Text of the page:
Long femurs are the bane of anyone who’s working on their back squat form.
Those with long femurs may wonder if this can cause knee problems even in the absence of doing back squats.
In the world of fitness and exercise, the term “long femur” does not refer to absolute femur length.
It refers to relative femur length. For example, a 6’2 man may have longer femurs than does a 5’7 man.
However, the femurs of the tall person are six inches shorter than his torso and equal in length to his shins.
The femurs of the shorter man are one inch longer than his torso and two inches longer than his shins.
Who’s going to have a rougher time executing good form in the back squat?
Who’s going to be leaning forward more to avoid falling backwards?
Answer: The shorter man.
And as we all know, the more pronounced the forward lean in the back squat, the more stress is placed on the low back – and that’s bad news!
Some people with “long femurs” can compensate by developing high flexibility in their ankles that allows pronounced dorsiflexion – which yields the ability to move their knee well-past over their foot.
Unfortunately, this isn’t a prime position for the knee joint and results in added stress to the knees.
Avoiding the back squat seems like a simple solution. After all, there are other ways to strengthen the quads and glutes, and other ways to sculpt them as well.
But what about the activities of daily living?
What about lowering into a squat to pick something heavy off the floor?
Those long femurs will get in the way, forcing the person to lean more forward than if they had a shorter femur-to-torso ratio or a shorter femur-to-shin ratio.
One might say they could compensate with a wide stance (which can be done with the back squat as well).
But a wide stance for someone with very undesirable body proportions can only compensate so much.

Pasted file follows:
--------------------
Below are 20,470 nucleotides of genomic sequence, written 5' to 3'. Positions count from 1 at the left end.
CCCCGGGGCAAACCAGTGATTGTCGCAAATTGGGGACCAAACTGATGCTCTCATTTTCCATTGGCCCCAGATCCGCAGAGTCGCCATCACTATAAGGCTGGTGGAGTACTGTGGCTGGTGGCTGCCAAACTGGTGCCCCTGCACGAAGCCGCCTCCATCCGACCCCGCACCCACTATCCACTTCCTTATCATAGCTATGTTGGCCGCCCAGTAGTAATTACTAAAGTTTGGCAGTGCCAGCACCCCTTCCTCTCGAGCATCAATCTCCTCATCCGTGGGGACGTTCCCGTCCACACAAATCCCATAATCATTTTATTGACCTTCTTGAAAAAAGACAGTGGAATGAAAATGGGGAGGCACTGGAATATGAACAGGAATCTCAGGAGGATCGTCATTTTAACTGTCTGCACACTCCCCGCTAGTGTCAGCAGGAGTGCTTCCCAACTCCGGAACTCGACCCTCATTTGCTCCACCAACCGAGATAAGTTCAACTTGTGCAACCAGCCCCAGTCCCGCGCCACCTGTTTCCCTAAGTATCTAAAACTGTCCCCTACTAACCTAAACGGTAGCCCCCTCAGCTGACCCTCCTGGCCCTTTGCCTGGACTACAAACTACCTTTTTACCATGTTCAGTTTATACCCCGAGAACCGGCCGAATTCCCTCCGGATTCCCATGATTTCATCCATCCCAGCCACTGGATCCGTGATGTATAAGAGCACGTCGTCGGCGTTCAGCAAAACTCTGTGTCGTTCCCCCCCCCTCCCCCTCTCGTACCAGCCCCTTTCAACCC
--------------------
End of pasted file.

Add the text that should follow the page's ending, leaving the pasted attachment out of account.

Furthermore, the wider the stance, the more involvement of the naturally weaker hip adductor muscles.
A very wide stance is not the ideal squat position when it’s time to pick up something heavy, especially if one has stiff hip adductors.
Nevertheless, there’s always going to be a need to squat down to lift something heavy.
People with “short femurs” (i.e., relative to torso and shin length, regardless of overall height) are at a biomechanical advantage with these kinds of movements.
“Long femurs place additional stress on the knee when performing squatting activities by increasing the knee bend angle,” says Dr. Logan Thomas, a physical therapist in Muncie, IN.
The knee bend angle is “how much knee flexion is occurring,” adds Dr. Thomas. “The more knee flexion, the more stress on the joint.”
Long femurs have the potential to cause issues for “any positions that require more knee bend.
“Olympic weightlifting, squatting to work on cars or yardwork, kneeling to clean, etc.”
How to Prevent Knee Problems if You Have Long Femurs
“Resultant knee problems may include arthritis, patellar tendinopathy or meniscus tears,” says Dr. Thomas.
A person with long femurs who faithfully strength trains may not develop these problems.
But they’re more likely to occur from lifting in everyday life to people who don’t strength train or work out.
When it’s time to get into squat positions for yardwork, household duties or tasks at the workplace, they may over time develop problems with their knees.
Whether a person with long femurs regularly strength trains or not, they can learn to use a wide stance (Sumo squat) when lowering into a squat to perform any task.
The caveat is that this will feel uncomfortable to those with stiff and weak hip adductors (the inner thigh muscles).
You’ll need to make these muscles more limber and stronger. Yoga is a good way to accomplish this. Many basic yoga moves will help stretch these muscles.
And of course, simply working on wide-stance squats with only your body weight will go a long way at training these muscles.
Dr. Thomas is a physical therapist, and strength and conditioning coach who is passionate about patient education. He believes the most important and often overlooked step in the process to becoming pain-free is understanding the anatomy and biomechanics of your body.
Lorra Garrick is a former personal trainer certified by the American Council on Exercise. At Bally Total Fitness she trained clients of all ages for fat loss, muscle building, fitness and improved health.